MyBASE: a database for genome polymorphism and gene function studies of Mycobacterium
BMC Microbiology volume 9, Article number: 40 (2009)
Mycobacterial pathogens are a major threat to humans. With the increasing availability of functional genomic data, research on mycobacterial pathogenesis and subsequent control strategies will be greatly accelerated. It has been suggested that genome polymorphisms, namely large sequence polymorphisms, can influence the pathogenicity of different mycobacterial strains. However, there is currently no database dedicated to mycobacterial genome polymorphisms with functional interpretations.
We have developed a my cobacterial database (MyBASE) housing genome polymorphism data and gene functions to provide the mycobacterial research community with a useful information resource and analysis platform. Whole genome comparison data produced by our lab and the novel genome polymorphisms identified were deposited into MyBASE. Extensive literature review of genome polymorphism data, mainly large sequence polymorphisms (LSPs), operon predictions and curated annotations of virulence and essentiality of mycobacterial genes are unique features of MyBASE. Large-scale genomic data integration from public resources makes MyBASE a comprehensive data warehouse useful for current research. All data is cross-linked and can be graphically viewed via a toolbox in MyBASE.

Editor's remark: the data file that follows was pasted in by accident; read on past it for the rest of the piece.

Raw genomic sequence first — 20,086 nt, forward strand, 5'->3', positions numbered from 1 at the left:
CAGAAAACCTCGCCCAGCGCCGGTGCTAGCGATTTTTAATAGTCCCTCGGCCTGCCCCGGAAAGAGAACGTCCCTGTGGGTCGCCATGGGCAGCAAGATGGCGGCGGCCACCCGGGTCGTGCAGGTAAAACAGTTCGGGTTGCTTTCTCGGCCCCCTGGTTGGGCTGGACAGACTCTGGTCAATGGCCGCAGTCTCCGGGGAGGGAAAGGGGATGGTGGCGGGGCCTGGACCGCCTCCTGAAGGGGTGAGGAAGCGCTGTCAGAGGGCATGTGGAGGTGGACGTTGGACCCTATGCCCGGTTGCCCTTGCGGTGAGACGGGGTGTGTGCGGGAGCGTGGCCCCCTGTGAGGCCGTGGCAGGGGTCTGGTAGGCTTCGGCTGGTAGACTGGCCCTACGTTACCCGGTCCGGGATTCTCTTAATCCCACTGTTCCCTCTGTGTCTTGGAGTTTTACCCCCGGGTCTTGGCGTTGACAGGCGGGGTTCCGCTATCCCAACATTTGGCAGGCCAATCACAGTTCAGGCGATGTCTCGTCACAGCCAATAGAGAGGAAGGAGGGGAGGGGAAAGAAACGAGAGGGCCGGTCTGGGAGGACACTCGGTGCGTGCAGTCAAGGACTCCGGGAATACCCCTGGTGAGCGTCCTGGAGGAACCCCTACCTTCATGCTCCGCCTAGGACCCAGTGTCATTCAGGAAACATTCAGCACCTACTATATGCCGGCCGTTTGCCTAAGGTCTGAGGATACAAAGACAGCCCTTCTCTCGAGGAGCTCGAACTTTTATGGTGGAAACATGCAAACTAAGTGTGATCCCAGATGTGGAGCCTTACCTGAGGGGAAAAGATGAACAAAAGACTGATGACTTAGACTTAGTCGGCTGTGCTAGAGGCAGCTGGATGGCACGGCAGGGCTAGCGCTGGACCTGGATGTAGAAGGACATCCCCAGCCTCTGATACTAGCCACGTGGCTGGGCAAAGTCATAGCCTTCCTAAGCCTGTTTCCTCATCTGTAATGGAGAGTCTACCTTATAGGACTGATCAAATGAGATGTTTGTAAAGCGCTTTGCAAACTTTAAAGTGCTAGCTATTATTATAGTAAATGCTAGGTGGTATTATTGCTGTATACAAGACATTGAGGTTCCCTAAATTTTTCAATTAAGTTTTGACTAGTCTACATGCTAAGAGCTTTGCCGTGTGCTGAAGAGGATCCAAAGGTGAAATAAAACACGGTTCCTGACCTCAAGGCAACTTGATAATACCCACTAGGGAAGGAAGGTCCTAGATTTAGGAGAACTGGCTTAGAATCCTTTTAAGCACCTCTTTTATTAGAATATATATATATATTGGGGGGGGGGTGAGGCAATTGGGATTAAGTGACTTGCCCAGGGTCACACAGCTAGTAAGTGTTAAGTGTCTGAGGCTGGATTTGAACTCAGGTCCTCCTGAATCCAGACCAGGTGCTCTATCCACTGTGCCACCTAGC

As an integrated platform focused on the collection of experimental data from our own lab and published literature, MyBASE will facilitate analysis of genome structure and polymorphisms, which will provide insight into genome evolution. Importantly, the database will also facilitate the comparison of virulence factors among various mycobacterial strains. MyBASE is freely accessible via http://mybase.psych.ac.cn.
Mycobacteria are notorious for its two species, Mycobacterium tuberculosis (M. tb) and Mycobacterium leprae (M. leprae), the causative agent of tuberculosis (TB) and leprosy, respectively. In addition to M. tb and M. leprae, a number of mycobacterial pathogens also cause human and animal diseases, including Mycobacterium bovis (M. bovis), the causative agent of classical bovine tuberculosis, and Mycobacterium ulcerans (M. ulcerans), which causes Buruli ulcers. The emergence of multi-drug resistant strains of pathogenic mycobacteria has made the development of better vaccines and new drugs and novel control strategies a top priority.
The genome of M. tb H37Rv was the first mycobacterial genome to be sequenced and was published in 1998 , which was followed by the genome of M. leprae in 2001 . The complete sequencing of these genomes greatly contributed to the understanding of the unique physiology and pathogenesis of mycobacteria. With the development of DNA sequencing technologies in recent years, a total of 18 complete mycobacterial genomes have been available and deposited in public domains thus far. This progress offers an unprecedented opportunity to understand the virulence mechanisms of mycobacteria at the molecular level, which offers insight into the development of potential control strategies.